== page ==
Though this is the screen folded fully back for standing use.

 

Toshiba T1200 side profile with screen folded fully back for standing use

 

Actually using the machine as you might imagine for something from 1987 is a little different to what we're used to today.  Aside I mean from the fact that the hard disk drive makes a frankly outrageously bizarre noise when you power the system on (or off) which would sound like a cheap, over-the-top sound effect in a sci-fi movie. 

Rather than immediately being dropped into a familiar looking Windows (or in my case Linux) desktop, you're instead left to fend for yourself at an MS-DOS prompt.  In my case I've customised this to show a little system summary screen at start up as with a lot of my DOS machines.  This is just a text file that it reads out during start up.

The usual disclaimer goes with the photographs of the display - the edges are not actually blurry!  That's simply due to the camera I'm taking the photos with having very poor depth of field for close up work, so I can have either the centre or edges of the screen in sharp focus, but not both.  The display is perfectly sharp throughout.  The dot at around the 10 o'clock position isn't a dead pixel...It's a spec of dirt that managed to get in between the display panel and the backlight when I was repairing it that I never noticed until I had the whole lot back together.  I've just never quite been able to summon the enthusiasm to take the whole display panel apart again to clean it out...

 

MS-DOS prompt screen on a Toshiba T1200 (with customised autoexec file)

 

Something which if you're used to DOS will immediately jump out at you here as looking odd however is the colours.  Generally a DOS prompt will show light text on a black field.  This display shows colours inverted - so black is white (well, light grey), and white is dark blue.  The blue-on-grey I actually find is quite visually pleasing to look at, and especially by the standards of the time is supremely easy to read, better demonstrated by a slightly busier screen here from Norton Sysinfo - which is basically just repeating what's shown above, but it's a good example of how DOS software using "pseudo-graphics" will tend to look.

 

Toshiba T1200 showing CheckIT summary screen on LCD display

 

Let's take a look at the performance offered shall we?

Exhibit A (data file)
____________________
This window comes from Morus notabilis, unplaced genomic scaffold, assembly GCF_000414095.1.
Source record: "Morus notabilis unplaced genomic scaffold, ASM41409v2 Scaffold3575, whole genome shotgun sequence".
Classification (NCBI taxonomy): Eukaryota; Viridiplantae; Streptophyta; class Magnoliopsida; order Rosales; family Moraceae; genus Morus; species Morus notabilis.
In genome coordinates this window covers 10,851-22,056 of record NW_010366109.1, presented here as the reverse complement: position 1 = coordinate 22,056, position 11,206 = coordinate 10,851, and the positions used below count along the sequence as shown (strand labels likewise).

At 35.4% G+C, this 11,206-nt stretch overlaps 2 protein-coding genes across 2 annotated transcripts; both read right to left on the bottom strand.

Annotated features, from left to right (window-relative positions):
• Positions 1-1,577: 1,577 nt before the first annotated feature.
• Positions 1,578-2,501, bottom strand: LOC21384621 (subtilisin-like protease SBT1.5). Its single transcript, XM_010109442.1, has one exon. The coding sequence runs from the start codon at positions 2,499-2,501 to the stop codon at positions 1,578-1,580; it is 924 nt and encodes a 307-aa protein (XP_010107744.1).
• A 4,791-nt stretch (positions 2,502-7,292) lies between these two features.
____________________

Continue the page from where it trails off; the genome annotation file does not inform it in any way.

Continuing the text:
Toshiba T1200 showing CheckIT CPU Benchmark results screen

 

So not exactly a power house, even by the standards of 1987, but it's entirely capable of handling most normal computing tasks of the time.  Bearing in mind how compact and portable a machine this is though I think it's an extremely respectable result, especially when you keep in mind that the majority of the workload for a machine like this is likely to be document processing based rather than heavy duty graphical design work or anything like that.

 

Toshiba T1200 showing CheckIT hard disk drive benchmark result screen

 

The hard disk deserves a bit of a mention in itself as the one used in this machine is a bit of an oddity in a few ways.  For a start, it's not an IDE drive as you tend to see on more modern machines - however it's not an ST-506/MFM drive as you might expect on desktop machines of the 80s either, instead using an oddball 26-pin interface developed internally by JVC specifically for use in portable computers.  If you are clever enough with electronics to think you might be able to put together an interface yourself to allow use of a flash based solution like a CF card etc, here's the actual pin out...

1. Ground.

2. Read Data.

3. Ground.

4. Write Data.

5. Ground.

6. Reserved.

7. Drive Select/Power save.

8. Head parked confirmation.

9. Ground.

10. Read/write control signal.

11. Motor start signal.

12. Head select signal.

13. Step direction selection.

14. Step signal.

15. Write fault signal.

16. Seek complete signal.

17. Servo gate signal.

18. Index.

19. Track zero.

20. Drive ready signal.

21. Ground.

22. +5V.

23. Ground.

24. +5V.

25. Ground.

26. +12V.

It appears to be developed around a heavily modified version of the then-common ST-506 interface, but using TTL level signalling rather than differential pairs which would have been used on a desktop system, with other functionality integrated to better suit the laptop application.  The 26-pin connector in itself being a major optimisation, as the two sets of edge connectors you'd normally hook up an ST-506 drive with would be nearly as wide as this entire drive.